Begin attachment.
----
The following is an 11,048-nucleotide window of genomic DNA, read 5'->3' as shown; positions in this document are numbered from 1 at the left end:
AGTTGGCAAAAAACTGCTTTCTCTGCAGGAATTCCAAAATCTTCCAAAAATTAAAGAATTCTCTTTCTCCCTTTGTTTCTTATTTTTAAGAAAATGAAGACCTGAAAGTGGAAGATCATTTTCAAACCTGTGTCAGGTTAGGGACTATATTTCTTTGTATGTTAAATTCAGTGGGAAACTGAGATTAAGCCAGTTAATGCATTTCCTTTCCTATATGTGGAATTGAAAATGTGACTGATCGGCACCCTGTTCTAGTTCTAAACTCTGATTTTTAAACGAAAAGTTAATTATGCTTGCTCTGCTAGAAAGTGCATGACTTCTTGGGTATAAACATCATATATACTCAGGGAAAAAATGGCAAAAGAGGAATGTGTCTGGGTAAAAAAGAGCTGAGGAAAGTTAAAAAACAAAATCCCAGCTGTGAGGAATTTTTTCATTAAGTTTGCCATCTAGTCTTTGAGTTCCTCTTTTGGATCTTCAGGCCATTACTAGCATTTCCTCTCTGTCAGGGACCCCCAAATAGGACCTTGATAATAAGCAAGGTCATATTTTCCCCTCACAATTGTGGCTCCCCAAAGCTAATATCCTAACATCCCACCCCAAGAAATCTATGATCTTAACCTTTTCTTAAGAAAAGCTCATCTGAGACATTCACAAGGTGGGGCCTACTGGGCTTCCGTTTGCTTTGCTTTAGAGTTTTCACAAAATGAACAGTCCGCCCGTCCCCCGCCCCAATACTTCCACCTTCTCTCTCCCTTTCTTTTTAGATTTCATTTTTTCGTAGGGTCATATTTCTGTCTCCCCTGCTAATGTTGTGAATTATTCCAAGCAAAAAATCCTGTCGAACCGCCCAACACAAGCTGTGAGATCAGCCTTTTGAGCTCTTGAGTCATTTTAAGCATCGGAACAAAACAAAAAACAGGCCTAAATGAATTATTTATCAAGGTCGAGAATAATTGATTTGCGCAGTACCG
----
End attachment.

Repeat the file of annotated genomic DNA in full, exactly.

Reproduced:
The following is an 11,048-nucleotide window of genomic DNA, read 5'->3' as shown; positions in this document are numbered from 1 at the left end:
AGTTGGCAAAAAACTGCTTTCTCTGCAGGAATTCCAAAATCTTCCAAAAATTAAAGAATTCTCTTTCTCCCTTTGTTTCTTATTTTTAAGAAAATGAAGACCTGAAAGTGGAAGATCATTTTCAAACCTGTGTCAGGTTAGGGACTATATTTCTTTGTATGTTAAATTCAGTGGGAAACTGAGATTAAGCCAGTTAATGCATTTCCTTTCCTATATGTGGAATTGAAAATGTGACTGATCGGCACCCTGTTCTAGTTCTAAACTCTGATTTTTAAACGAAAAGTTAATTATGCTTGCTCTGCTAGAAAGTGCATGACTTCTTGGGTATAAACATCATATATACTCAGGGAAAAAATGGCAAAAGAGGAATGTGTCTGGGTAAAAAAGAGCTGAGGAAAGTTAAAAAACAAAATCCCAGCTGTGAGGAATTTTTTCATTAAGTTTGCCATCTAGTCTTTGAGTTCCTCTTTTGGATCTTCAGGCCATTACTAGCATTTCCTCTCTGTCAGGGACCCCCAAATAGGACCTTGATAATAAGCAAGGTCATATTTTCCCCTCACAATTGTGGCTCCCCAAAGCTAATATCCTAACATCCCACCCCAAGAAATCTATGATCTTAACCTTTTCTTAAGAAAAGCTCATCTGAGACATTCACAAGGTGGGGCCTACTGGGCTTCCGTTTGCTTTGCTTTAGAGTTTTCACAAAATGAACAGTCCGCCCGTCCCCCGCCCCAATACTTCCACCTTCTCTCTCCCTTTCTTTTTAGATTTCATTTTTTCGTAGGGTCATATTTCTGTCTCCCCTGCTAATGTTGTGAATTATTCCAAGCAAAAAATCCTGTCGAACCGCCCAACACAAGCTGTGAGATCAGCCTTTTGAGCTCTTGAGTCATTTTAAGCATCGGAACAAAACAAAAAACAGGCCTAAATGAATTATTTATCAAGGTCGAGAATAATTGATTTGCGCAGTACCG